In Penn Station in New York, Holden wants to talk to someone, and considers calling D.B., Phoebe (his younger sister), Jane, or another friend named Sally Hayes. He even considers calling a guy named Carl Luce, one of his classmates at the Whooton School, but he remembers that he doesn’t even like him very much. Because of this, decides not to call anyone. Exiting Penn Station, he hails a taxi and gets in, though he accidentally gives the driver his parents’ address, so he has to tell him to turn around, directing him to a place called the Edmont Hotel. On the way, he asks the driver where the ducks in the Central Park lagoon go in the winter, but the driver thinks he’s joking and gets annoyed. Undeterred, Holden invites the driver to have a cocktail with him when they reach the Edmont, but he declines the invitation.
As Holden makes his way through New York City as an inexperienced teenager, he yearns for company. Striking out on his own seemed like a great idea just a few hours ago, but now he feels quite lonely. This is because he formulated this plan as a direct response to his fight with Stradlater, meaning that he made this big decision in a moment of frustration, focusing solely on running away from his emotions—an impossible endeavor. As soon as he arrives in the city, then, what seemed at first like independence begins to turn into nothing but loneliness.
Before Holden checks in to a room in the Edmont, he takes off his hunting hat because he doesn’t want anyone to think he’s crazy, though he notes that this is a ridiculous notion, since the hotel is full of perverts. In fact, this entire area of the city seems to be teeming with people Holden thinks are perverted. When he gets to his room, he looks out the window and sees people in other rooms—in one particularly odd scene, he witnesses a couple spitting drinks into each other’s faces. And though he doesn’t want to, Holden finds himself getting slightly aroused by this, thinking that he’s a “sex maniac” despite the fact that he doesn’t actually understand sex at all.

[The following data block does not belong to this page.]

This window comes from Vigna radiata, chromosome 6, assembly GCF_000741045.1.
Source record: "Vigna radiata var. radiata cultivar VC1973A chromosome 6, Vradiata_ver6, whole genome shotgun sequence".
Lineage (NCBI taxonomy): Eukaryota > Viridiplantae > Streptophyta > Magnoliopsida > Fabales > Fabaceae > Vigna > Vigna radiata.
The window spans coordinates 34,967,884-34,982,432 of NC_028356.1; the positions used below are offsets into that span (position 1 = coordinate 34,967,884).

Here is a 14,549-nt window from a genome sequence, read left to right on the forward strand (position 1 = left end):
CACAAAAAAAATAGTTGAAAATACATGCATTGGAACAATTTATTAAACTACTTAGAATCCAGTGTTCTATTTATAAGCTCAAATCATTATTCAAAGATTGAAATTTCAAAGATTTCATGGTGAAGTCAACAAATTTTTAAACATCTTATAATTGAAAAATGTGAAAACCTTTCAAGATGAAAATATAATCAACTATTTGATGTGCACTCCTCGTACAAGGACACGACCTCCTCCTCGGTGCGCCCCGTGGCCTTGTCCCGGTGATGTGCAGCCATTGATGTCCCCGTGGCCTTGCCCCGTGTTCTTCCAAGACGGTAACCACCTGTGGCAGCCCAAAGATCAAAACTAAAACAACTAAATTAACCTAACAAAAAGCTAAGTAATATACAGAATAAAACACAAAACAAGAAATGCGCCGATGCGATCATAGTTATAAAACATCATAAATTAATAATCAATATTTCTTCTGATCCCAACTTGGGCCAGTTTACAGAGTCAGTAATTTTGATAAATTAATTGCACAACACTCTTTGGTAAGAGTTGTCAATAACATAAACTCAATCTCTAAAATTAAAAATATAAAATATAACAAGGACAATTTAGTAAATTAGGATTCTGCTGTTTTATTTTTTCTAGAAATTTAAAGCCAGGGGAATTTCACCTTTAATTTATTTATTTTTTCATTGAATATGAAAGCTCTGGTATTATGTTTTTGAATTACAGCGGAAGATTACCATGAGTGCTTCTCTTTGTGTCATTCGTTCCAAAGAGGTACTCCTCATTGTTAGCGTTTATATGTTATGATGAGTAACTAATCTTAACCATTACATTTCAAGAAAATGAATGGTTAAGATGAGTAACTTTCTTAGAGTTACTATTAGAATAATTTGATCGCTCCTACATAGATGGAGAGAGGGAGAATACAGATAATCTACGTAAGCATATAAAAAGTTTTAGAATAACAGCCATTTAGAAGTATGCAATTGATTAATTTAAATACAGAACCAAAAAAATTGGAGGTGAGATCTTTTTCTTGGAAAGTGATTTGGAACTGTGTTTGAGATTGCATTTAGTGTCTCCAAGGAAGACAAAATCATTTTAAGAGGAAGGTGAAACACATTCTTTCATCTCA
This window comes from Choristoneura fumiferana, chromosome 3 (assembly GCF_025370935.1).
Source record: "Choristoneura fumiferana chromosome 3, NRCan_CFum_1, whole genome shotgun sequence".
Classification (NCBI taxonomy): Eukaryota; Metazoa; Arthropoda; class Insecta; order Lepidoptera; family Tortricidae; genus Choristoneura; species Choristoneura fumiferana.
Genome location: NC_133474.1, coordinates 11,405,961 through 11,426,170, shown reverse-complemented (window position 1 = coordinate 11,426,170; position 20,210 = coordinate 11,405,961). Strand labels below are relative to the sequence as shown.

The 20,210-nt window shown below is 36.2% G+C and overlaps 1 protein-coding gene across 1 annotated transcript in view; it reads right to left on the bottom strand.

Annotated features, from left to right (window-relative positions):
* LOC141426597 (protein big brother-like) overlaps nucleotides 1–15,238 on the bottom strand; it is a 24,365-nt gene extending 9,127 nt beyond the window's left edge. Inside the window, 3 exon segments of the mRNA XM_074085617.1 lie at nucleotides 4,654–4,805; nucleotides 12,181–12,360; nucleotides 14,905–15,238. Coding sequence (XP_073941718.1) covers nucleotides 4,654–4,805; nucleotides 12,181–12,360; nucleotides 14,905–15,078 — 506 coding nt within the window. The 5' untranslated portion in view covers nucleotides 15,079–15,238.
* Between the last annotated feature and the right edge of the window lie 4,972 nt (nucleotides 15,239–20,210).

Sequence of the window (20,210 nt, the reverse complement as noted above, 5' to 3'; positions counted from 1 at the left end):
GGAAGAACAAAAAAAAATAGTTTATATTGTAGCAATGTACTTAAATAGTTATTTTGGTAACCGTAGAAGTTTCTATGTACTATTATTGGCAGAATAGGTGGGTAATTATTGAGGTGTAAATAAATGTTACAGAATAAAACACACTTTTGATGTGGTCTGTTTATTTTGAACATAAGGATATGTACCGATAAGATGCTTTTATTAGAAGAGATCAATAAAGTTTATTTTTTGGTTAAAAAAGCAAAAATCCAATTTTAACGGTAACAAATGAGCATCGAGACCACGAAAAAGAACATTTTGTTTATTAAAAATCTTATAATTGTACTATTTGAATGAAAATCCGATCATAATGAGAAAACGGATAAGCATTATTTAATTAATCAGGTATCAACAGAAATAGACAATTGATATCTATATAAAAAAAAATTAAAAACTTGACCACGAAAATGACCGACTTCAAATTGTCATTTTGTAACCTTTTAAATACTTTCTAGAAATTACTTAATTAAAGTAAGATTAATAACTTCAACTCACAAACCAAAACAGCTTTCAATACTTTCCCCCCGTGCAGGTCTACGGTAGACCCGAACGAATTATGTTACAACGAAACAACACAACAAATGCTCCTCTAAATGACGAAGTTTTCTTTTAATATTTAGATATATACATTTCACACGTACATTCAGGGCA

Although Holden is nostalgic about his youth and childhood, he often tries to conceive of himself as an adult. In keeping with this, he thinks of himself as a “sex maniac” even as he recognizes that he doesn’t truly understand the complexities of sex. Furthermore, he judges the people he sees in the window even though he finds what they’re doing arousing—a sign that he’s quick to judge other people but hesitant (or even unwilling) to subject himself to the same standards to which he holds them. He refuses to acknowledge that he may be just as flawed as the people he writes off as “phony” or “perverted.”
Once again, Holden thinks about calling Jane, but he finds the idea exhausting because he would have to pretend to be her uncle or something of that nature in order to convince someone at Jane’s dorm to give her the phone so late at night. Because he’s not in the right “mood” to do this, then, he decides to call Faith Cavendish, a woman whose number he got from a guy who told him that she is promiscuous. Making his voice deeper, he explains how he got her number, but she refuses to meet him that night. She does, however, suggest that they should get a drink the following day, but Holden doesn’t want to wait that long, so he tells her he’ll be leaving town. Already regretting this lie, he says goodbye and hangs up the phone.
Again, Holden longs for human company. This time, though, he hopes to satisfy his sexual desires, most likely because what he’s seen in the windows across the way has aroused him. However, he can’t call Jane to address these feelings because doing so would ruin his idea of her as an innocent and pure person who is untainted by the wretched adult world. Accordingly, he calls Faith Cavendish, since he has apparently no qualms about using her for sex. In this moment, then, readers see that Holden’s reverent attitude toward Jane has nothing to do with whether or not he respects women and everything to do with his unwillingness to sully his private conception of her.